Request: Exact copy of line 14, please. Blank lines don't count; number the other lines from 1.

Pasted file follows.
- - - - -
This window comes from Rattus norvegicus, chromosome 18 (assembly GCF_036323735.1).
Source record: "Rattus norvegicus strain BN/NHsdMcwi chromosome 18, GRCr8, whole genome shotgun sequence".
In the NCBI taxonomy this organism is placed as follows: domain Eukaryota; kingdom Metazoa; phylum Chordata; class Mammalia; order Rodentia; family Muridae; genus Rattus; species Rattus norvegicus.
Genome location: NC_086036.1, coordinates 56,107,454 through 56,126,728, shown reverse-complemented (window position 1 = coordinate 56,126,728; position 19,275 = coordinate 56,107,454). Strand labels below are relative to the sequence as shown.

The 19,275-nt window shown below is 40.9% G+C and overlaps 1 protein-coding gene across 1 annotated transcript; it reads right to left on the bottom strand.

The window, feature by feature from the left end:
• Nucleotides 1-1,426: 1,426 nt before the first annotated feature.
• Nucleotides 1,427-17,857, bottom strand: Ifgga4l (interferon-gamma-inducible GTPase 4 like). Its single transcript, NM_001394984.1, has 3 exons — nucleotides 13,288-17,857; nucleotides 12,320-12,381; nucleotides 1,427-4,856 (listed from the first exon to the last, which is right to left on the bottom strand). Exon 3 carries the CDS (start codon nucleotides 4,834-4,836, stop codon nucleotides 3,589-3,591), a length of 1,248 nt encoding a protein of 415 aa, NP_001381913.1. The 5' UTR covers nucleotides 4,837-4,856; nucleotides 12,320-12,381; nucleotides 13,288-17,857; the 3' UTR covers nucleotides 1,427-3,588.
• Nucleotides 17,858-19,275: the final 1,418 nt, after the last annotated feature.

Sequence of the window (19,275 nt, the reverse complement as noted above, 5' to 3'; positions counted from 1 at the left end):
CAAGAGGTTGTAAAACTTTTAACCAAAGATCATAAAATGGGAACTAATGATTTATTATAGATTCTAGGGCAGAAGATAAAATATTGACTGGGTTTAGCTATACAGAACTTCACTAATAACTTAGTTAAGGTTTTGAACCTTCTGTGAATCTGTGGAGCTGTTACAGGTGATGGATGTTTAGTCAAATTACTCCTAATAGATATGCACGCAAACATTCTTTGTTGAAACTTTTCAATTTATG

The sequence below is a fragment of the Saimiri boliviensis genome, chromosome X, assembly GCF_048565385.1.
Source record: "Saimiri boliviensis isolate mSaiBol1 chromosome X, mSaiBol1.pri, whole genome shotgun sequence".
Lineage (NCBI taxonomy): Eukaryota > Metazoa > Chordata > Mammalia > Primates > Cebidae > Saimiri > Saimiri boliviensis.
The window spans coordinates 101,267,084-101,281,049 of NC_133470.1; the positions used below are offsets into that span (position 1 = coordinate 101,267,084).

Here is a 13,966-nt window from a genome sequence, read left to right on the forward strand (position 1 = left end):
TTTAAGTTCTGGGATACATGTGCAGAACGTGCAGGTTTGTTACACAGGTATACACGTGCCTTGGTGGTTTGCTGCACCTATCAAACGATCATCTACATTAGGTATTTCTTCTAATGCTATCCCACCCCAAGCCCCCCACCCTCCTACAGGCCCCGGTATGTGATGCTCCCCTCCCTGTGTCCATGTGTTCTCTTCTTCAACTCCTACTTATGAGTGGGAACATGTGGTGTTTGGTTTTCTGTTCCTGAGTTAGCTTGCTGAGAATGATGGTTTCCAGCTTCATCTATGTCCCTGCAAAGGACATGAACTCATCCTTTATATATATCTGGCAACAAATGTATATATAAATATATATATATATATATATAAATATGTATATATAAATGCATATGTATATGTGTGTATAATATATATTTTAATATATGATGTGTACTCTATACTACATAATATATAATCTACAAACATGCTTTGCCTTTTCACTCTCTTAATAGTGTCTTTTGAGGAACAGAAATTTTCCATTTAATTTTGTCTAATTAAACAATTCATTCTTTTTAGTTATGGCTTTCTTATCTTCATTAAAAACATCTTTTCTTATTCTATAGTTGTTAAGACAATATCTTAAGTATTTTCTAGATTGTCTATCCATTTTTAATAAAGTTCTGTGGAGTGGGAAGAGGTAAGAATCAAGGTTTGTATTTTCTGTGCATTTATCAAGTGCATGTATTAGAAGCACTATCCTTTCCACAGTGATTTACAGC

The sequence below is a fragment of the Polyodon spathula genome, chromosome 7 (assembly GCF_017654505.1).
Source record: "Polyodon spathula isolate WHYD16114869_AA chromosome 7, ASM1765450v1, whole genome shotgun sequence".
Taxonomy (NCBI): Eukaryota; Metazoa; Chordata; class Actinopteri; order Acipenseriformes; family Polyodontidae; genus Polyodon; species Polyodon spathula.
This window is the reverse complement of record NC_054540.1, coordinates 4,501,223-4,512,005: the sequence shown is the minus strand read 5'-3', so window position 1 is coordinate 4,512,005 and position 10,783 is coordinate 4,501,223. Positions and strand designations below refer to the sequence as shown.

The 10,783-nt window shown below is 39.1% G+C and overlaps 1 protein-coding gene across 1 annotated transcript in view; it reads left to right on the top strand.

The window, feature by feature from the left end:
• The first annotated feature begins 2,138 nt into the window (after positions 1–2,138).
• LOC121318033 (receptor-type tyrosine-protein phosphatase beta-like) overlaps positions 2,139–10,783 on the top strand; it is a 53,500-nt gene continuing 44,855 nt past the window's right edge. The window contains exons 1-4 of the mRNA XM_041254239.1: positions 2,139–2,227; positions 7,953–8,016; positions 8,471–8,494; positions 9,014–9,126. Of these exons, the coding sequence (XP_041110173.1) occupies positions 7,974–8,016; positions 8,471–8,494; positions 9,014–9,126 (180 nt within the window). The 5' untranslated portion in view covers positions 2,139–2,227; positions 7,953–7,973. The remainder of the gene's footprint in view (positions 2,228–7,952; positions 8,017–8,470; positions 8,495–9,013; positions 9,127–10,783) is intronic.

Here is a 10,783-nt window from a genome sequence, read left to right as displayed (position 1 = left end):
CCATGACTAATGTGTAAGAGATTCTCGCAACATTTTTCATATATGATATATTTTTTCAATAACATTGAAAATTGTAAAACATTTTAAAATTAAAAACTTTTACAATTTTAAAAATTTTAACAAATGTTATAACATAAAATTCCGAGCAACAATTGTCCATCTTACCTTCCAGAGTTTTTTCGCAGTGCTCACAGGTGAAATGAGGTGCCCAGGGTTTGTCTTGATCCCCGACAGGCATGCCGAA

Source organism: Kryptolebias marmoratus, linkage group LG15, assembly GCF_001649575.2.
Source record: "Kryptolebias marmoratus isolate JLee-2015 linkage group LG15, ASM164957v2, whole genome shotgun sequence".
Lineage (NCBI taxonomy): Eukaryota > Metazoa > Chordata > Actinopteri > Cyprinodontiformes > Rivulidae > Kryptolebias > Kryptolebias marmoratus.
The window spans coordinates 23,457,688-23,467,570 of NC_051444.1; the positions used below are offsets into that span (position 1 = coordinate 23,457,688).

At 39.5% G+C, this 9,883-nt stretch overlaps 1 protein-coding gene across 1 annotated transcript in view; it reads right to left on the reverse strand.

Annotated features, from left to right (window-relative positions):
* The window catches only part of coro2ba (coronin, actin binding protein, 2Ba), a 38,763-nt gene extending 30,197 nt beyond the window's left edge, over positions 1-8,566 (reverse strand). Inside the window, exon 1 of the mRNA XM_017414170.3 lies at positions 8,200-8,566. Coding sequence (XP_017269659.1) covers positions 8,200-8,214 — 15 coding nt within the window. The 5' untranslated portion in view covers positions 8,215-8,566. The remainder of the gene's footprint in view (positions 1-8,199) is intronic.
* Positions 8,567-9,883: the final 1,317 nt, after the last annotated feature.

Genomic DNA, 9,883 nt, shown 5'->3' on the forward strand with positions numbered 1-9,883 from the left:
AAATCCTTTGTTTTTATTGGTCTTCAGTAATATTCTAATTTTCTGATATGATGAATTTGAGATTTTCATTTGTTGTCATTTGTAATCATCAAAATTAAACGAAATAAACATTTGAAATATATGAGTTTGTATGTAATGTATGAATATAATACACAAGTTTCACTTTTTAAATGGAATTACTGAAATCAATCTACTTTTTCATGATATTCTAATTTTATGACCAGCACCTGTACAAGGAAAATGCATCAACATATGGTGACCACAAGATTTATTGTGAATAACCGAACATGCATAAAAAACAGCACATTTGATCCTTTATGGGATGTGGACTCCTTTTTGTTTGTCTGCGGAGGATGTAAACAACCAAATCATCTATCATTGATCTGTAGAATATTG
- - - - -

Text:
Lineage (NCBI taxonomy): Eukaryota > Metazoa > Chordata > Mammalia > Primates > Cebidae > Saimiri > Saimiri boliviensis.